Per drug court protocol, graduates’ last names have been omitted to protect their privacy.
MANSFIELD — For 15 years, Melissa P.’s on-and-off drug use brought her nothing but trouble.
Now, she’s starting a new chapter.
“I’m going to finally do something with my life,” she said.
“I want to go work at New Beginnings, which is a rehab center here in Mansfield, and help other addicts achieve what I’ve achieved this past year.”
Melissa said she’ll need another year of sobriety under her belt before she can work at a treatment center, but she took a step towards that goal Thursday by graduating from the Richland County Substance Abuse Treatment Court.
Often referred to simply as Richland County Drug Court, the program allows low-level, non-violent offenders to begin an intensive program of treatment and accountability in lieu of incarceration.
The court celebrated 10 graduates during a ceremony on Thursday. This marked the 21st graduating class since the program was founded in 1997.
Brother Dan Gates, a local chaplain who spent years working with drug-court clients, delivered the benediction and a reminder.
“Today, you begin the next leg of your journey and that journey is all about living freely, forever,” he said.
“You’ve been given invaluable tools and skills. Apply them and you can and you will be successful. When you find yourself struggling, reach out for support — but be sure you reach out to the right people.”
Richland County Drug Court is a collaboration between judges, probation officers, treatment providers, law enforcement, prosecutors, defense attorneys and most importantly, the participants themselves.
Common Pleas Court Judge Brent Robinson said the program saves taxpayer dollars, reduces recidivism and gives participants a chance turn their lives around.
“These are 10 individuals who have overcome addiction, broken the cycle, become sober, responsible and productive citizens and members of our community,” he said at the onset of the ceremony.
“That’s not an easy thing to do.”
In order to graduate, participants must complete treatment and be clean and sober. They also have to pay all their court fines and fees, not incur any new charges and get a job if possible.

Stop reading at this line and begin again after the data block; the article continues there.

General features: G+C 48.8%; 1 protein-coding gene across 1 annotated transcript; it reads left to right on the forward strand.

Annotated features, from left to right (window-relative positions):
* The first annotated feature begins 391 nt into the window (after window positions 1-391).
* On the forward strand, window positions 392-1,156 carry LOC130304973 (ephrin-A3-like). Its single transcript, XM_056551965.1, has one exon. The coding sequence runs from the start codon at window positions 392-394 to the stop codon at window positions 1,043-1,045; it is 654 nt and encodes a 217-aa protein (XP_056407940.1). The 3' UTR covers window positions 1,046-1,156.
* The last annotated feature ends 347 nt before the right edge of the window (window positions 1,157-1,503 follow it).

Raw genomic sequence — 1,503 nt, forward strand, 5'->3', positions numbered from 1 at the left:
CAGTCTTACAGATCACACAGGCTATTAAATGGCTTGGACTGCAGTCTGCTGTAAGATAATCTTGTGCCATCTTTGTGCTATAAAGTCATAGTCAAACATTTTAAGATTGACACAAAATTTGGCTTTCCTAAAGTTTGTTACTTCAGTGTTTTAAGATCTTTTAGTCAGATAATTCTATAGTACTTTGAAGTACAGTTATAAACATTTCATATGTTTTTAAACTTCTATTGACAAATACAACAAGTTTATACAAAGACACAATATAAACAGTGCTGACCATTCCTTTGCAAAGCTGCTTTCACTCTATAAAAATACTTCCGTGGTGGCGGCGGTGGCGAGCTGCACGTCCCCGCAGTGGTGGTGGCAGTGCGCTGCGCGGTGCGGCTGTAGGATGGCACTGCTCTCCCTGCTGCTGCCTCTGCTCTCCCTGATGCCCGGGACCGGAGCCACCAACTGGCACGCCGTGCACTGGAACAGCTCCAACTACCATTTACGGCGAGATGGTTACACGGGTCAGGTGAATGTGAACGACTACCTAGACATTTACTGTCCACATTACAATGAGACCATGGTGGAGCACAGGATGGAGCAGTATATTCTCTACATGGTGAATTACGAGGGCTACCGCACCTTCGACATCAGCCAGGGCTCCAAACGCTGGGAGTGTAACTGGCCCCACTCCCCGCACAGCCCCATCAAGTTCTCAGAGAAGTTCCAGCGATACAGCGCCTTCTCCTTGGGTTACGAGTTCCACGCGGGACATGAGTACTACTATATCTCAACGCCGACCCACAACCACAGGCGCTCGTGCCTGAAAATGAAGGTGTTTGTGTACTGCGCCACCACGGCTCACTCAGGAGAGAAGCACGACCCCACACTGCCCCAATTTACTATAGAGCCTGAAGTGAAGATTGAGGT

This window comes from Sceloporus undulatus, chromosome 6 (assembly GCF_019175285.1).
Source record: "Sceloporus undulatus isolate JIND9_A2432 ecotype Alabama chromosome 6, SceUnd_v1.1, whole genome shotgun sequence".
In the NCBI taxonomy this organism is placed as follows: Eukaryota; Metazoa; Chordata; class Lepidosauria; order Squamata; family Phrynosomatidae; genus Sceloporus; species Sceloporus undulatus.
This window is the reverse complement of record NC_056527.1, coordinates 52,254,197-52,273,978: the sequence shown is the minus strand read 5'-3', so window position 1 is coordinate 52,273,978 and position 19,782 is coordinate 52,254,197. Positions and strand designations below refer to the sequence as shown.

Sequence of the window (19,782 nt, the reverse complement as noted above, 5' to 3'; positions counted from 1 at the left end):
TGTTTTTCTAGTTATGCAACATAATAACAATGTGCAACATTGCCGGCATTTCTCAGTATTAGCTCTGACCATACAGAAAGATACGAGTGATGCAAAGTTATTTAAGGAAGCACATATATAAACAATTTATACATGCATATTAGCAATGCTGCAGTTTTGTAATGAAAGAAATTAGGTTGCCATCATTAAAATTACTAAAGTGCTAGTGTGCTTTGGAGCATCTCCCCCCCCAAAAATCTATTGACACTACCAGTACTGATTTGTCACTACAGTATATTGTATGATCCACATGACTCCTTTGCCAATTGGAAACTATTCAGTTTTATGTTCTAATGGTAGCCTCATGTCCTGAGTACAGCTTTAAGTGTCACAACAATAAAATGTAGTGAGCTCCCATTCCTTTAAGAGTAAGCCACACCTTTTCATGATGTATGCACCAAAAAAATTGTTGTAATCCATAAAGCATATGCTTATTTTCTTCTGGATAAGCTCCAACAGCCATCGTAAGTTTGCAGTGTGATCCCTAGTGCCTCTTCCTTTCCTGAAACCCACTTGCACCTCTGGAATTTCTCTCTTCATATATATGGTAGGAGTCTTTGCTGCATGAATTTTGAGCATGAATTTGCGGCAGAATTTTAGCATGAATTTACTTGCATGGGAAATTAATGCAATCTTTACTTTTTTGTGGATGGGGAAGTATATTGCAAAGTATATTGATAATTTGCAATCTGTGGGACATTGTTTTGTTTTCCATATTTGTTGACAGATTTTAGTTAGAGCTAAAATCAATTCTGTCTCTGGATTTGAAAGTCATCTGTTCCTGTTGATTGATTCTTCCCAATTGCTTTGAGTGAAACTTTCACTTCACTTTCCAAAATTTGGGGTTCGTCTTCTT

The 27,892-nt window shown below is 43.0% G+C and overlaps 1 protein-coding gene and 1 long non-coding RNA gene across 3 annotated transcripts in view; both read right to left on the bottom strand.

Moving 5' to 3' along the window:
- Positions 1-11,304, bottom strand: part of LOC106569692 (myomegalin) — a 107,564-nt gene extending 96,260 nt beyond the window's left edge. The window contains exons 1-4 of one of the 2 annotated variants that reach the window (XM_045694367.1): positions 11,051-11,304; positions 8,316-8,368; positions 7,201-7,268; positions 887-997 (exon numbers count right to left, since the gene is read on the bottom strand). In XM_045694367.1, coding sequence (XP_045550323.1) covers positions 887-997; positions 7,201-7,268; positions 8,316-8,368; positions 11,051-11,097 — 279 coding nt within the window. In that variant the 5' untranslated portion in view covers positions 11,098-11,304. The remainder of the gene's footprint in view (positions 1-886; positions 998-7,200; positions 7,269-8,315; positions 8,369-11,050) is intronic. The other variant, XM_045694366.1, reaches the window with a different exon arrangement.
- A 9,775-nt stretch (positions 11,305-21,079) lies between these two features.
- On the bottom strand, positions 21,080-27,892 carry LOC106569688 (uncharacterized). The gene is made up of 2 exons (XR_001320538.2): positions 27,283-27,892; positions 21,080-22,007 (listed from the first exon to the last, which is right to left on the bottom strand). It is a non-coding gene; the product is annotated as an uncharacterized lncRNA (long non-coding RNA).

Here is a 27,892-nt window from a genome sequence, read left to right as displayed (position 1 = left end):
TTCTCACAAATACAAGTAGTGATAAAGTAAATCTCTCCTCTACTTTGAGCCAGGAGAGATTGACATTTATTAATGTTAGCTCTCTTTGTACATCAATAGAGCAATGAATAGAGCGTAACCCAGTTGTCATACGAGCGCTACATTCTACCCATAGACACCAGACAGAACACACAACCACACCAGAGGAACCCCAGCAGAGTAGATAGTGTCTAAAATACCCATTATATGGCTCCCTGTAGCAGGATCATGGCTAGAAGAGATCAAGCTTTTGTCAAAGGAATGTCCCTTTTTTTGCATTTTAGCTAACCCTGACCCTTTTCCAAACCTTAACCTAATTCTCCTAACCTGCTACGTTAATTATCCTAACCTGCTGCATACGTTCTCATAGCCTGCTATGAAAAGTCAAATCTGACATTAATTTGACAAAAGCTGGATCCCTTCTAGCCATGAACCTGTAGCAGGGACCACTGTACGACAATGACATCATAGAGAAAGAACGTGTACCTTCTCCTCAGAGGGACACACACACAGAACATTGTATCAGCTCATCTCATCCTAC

The intensive program also includes close supervision by the court and probation officers. Participants meet twice a month in court, receive home visits from probation officers and undergo random drug testing.
Most participants stay in the program for between 18 and 24 months.
Robinson said the court’s graduation rate has risen over the years and estimated it’s around 85 percent who begin the program.
Naumoff said the number has likely risen due to an increase in available methods like medically-assisted treatment (MAT).
“Our supervising officers are really up-to-date on everything. They really get to know the different methods that are being used,” he said.
“There’s a new wave now that really pushes the physical fitness aspect. That is something that I’ve looked into, it might be something we consider downtown the road.”
Melissa was assigned to drug court after being arrested with illegal substances in her possession. She spent 63 days in rehab. After her release, she said she hit the ground running and never looked back.
Drug court’s success stories don’t just impact participants. They have ripple effects on family and friends as well.
Melissa’s mother Diane blinked back tears of joy at the graduation ceremony.
“I’m just so tickled,” she said. “I spent a lot of years worrying and I don’t have to do that anymore.”
Diane said it was hard to describe the change she’s seen take place over the last two years.
“She’s bright. She’s clear. She’s her former self,” she said. “We’re getting our baby back.”
Richland County’s drug court program was one of the first in Ohio. In 2001, the National Association of Drug Court Professionals selected it as one of 22 National Mentor Court Programs.
Numerous studies now attest to the effectiveness of drug courts for both recovery and recidivism. But Commons Pleas Judge Phil Naumoff said the idea wasn’t popular when Richland County’s program was first founded.
“In those days, when Judge Hansen started this program, the consensus among the community was, ‘Just lock them up. They’re criminals,’ ” Naumoff said.
“It gives you the opportunity to realize that you do have potential,” Melissa said. “I’m not just a drug addict, I am somebody.”
“As a former defense attorney, I can tell you it was a lifeline for a lot of my clients.”
Advocates say drug courts also save money for communities. According to the Legacy Court Family Foundation, drug courts save between $3,000 and $13,000 per client in taxpayer dollars. These cost savings reflect reduced prison costs, revolving-door arrests and trials and reduced victimization.
Naumoff said the court doesn’t track recidivism rates after the program ends. Other county probation programs tend to have a success rate between 70 and 80 percent, meaning that clients don’t re-offend within a three-year period. Naumoff said he believes the success rate for drug court is likely higher.
Graduates said they benefited from drug court’s accountability and structure. The judges behind the program said the ultimate determinant of success is the clients themselves.
“I’ve had people walk up to me and say ‘Oh, thank you, you saved my life,’ ” Henson said.
“And I say, ‘No. I gave you a chance to save your own life and you did. I’m proud of you.’ ”
Melissa said treatment helped her realize her own self-worth.
“It gives you the opportunity to realize that you do have potential. They’re not just throwing you in jail and letting you rot,” she said.
“Going to New Beginnings made me realize a lot of things about myself. I’m not just a drug addict, I am somebody.”